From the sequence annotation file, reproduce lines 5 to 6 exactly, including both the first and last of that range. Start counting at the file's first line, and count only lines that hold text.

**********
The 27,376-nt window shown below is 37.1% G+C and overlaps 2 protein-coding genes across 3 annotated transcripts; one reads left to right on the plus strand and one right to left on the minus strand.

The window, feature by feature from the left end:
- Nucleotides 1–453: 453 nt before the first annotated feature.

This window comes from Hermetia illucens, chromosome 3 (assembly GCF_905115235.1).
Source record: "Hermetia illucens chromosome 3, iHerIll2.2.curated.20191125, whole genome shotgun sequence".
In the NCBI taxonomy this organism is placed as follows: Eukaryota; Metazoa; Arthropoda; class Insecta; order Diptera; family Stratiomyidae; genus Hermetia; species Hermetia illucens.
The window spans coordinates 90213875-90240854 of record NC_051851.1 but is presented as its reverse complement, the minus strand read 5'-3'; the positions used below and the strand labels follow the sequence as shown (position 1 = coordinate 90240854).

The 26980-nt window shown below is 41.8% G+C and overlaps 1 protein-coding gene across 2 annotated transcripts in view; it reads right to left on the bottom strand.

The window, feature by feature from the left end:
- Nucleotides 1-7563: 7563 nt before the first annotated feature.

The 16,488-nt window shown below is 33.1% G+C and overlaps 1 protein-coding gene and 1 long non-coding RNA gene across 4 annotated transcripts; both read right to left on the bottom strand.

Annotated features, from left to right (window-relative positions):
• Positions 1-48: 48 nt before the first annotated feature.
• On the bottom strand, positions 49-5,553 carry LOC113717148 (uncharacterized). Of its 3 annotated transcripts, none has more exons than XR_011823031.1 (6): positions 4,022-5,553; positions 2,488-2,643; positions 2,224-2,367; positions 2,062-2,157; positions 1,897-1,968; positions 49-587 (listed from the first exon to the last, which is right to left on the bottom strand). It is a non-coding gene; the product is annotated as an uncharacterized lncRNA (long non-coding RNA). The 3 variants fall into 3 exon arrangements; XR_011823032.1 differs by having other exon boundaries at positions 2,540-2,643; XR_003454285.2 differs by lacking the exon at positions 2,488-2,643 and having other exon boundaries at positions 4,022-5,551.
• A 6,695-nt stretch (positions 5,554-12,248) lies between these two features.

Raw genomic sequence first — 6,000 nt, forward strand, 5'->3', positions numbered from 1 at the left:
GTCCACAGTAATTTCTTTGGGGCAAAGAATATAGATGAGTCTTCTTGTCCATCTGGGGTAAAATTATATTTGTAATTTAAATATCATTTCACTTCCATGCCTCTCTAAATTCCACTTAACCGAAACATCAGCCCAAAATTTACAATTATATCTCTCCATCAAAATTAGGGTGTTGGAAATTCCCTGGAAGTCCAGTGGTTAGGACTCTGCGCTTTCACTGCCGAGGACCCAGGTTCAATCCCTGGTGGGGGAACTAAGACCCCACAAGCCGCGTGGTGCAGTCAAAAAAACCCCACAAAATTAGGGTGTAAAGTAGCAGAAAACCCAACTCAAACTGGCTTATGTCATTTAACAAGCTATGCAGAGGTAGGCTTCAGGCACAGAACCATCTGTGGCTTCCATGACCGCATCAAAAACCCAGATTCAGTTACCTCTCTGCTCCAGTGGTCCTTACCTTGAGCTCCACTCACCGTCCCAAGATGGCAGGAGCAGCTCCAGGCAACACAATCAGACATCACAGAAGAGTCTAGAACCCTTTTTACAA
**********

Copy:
Source record: "Hermetia illucens chromosome 3, iHerIll2.2.curated.20191125, whole genome shotgun sequence".
In the NCBI taxonomy this organism is placed as follows: Eukaryota; Metazoa; Arthropoda; class Insecta; order Diptera; family Stratiomyidae; genus Hermetia; species Hermetia illucens.